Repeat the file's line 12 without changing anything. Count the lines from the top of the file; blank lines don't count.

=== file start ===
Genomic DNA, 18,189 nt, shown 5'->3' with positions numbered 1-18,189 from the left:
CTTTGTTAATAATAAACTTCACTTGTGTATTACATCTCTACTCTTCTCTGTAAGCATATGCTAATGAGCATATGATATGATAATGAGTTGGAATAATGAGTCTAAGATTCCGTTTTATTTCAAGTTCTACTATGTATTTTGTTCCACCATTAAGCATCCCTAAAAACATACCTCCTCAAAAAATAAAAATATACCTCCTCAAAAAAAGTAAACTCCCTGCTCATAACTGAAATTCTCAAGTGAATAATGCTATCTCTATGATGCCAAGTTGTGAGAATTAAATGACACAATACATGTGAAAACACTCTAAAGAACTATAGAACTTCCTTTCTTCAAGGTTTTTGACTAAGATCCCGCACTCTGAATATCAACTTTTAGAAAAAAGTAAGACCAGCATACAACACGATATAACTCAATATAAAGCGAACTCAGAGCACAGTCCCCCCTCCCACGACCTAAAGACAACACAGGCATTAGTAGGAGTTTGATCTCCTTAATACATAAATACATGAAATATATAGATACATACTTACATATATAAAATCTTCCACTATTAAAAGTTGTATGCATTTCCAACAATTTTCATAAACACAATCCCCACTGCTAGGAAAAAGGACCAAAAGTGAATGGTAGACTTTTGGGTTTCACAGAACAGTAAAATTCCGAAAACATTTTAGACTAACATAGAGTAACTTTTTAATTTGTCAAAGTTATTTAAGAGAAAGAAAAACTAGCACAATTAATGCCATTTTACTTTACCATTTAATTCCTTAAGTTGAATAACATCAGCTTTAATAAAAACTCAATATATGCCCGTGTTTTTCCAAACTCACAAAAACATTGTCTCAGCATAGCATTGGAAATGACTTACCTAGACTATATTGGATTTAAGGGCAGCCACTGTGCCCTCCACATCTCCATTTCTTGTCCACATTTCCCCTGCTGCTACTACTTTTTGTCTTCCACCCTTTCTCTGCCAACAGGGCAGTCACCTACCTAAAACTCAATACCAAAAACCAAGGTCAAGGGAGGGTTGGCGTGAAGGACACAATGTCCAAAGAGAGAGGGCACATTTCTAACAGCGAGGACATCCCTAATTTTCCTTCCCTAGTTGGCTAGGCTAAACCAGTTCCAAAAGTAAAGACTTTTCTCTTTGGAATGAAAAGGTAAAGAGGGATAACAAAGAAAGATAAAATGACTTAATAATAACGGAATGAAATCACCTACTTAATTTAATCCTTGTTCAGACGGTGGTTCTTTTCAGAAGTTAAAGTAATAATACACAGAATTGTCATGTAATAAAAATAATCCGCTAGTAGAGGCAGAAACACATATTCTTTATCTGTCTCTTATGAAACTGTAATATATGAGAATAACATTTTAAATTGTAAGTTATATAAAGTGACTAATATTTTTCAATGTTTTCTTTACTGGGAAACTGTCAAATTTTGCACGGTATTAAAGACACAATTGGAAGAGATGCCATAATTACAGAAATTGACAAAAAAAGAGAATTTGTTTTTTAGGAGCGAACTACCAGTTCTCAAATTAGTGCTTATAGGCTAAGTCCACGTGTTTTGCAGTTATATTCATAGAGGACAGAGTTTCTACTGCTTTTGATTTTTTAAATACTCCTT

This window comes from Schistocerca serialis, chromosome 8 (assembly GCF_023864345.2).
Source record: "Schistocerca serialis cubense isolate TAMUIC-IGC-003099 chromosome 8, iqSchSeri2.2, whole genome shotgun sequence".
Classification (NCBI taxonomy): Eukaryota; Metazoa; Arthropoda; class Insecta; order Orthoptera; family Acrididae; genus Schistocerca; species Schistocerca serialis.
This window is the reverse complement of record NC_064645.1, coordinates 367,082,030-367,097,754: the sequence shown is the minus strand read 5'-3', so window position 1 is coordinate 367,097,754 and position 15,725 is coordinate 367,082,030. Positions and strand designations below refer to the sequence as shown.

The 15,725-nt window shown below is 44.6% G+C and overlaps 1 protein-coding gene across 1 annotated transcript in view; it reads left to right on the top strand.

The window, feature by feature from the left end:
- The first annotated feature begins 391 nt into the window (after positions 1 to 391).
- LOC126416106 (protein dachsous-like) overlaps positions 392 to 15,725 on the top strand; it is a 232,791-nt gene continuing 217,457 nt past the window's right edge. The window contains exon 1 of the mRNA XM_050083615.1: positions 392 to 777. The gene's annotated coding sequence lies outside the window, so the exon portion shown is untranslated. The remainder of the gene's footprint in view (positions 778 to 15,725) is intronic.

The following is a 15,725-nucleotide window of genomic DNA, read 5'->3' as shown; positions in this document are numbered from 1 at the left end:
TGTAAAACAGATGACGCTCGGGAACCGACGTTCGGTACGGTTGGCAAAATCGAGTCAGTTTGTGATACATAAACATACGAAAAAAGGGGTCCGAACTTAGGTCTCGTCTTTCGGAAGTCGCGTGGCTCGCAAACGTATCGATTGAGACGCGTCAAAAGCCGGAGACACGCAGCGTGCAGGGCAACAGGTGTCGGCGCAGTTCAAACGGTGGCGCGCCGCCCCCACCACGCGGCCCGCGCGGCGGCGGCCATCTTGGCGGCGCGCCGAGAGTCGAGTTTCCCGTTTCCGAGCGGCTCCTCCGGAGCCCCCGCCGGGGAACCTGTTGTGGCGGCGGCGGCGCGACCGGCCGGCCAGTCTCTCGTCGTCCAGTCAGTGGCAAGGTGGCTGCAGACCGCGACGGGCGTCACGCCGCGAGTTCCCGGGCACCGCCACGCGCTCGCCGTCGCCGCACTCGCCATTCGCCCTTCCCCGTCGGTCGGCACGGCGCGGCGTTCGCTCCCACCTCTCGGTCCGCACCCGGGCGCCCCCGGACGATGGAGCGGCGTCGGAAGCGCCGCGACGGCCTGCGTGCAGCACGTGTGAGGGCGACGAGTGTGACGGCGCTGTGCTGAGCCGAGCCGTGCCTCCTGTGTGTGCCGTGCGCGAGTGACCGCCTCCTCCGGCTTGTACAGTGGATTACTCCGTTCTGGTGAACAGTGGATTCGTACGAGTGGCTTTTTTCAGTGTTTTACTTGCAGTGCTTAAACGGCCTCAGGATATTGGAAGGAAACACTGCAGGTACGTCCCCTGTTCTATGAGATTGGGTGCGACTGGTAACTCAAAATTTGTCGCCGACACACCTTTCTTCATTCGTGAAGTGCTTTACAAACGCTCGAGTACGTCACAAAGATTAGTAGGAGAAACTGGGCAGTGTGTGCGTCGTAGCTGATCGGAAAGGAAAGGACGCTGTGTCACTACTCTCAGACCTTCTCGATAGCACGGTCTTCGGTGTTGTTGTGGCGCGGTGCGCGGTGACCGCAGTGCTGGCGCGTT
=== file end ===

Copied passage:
TGTAAAACAGATGACGCTCGGGAACCGACGTTCGGTACGGTTGGCAAAATCGAGTCAGTTTGTGATACATAAACATACGAAAAAAGGGGTCCGAACTTAGGTCTCGTCTTTCGGAAGTCGCGTGGCTCGCAAACGTATCGATTGAGACGCGTCAAAAGCCGGAGACACGCAGCGTGCAGGGCAACAGGTGTCGGCGCAGTTCAAACGGTGGCGCGCCGCCCCCACCACGCGGCCCGCGCGGCGGCGGCCATCTTGGCGGCGCGCCGAGAGTCGAGTTTCCCGTTTCCGAGCGGCTCCTCCGGAGCCCCCGCCGGGGAACCTGTTGTGGCGGCGGCGGCGCGACCGGCCGGCCAGTCTCTCGTCGTCCAGTCAGTGGCAAGGTGGCTGCAGACCGCGACGGGCGTCACGCCGCGAGTTCCCGGGCACCGCCACGCGCTCGCCGTCGCCGCACTCGCCATTCGCCCTTCCCCGTCGGTCGGCACGGCGCGGCGTTCGCTCCCACCTCTCGGTCCGCACCCGGGCGCCCCCGGACGATGGAGCGGCGTCGGAAGCGCCGCGACGGCCTGCGTGCAGCACGTGTGAGGGCGACGAGTGTGACGGCGCTGTGCTGAGCCGAGCCGTGCCTCCTGTGTGTGCCGTGCGCGAGTGACCGCCTCCTCCGGCTTGTACAGTGGATTACTCCGTTCTGGTGAACAGTGGATTCGTACGAGTGGCTTTTTTCAGTGTTTTACTTGCAGTGCTTAAACGGCCTCAGGATATTGGAAGGAAACACTGCAGGTACGTCCCCTGTTCTATGAGATTGGGTGCGACTGGTAACTCAAAATTTGTCGCCGACACACCTTTCTTCATTCGTGAAGTGCTTTACAAACGCTCGAGTACGTCACAAAGATTAGTAGGAGAAACTGGGCAGTGTGTGCGTCGTAGCTGATCGGAAAGGAAAGGACGCTGTGTCACTACTCTCAGACCTTCTCGATAGCACGGTCTTCGGTGTTGTTGTGGCGCGGTGCGCGGTGACCGCAGTGCTGGCGCGTT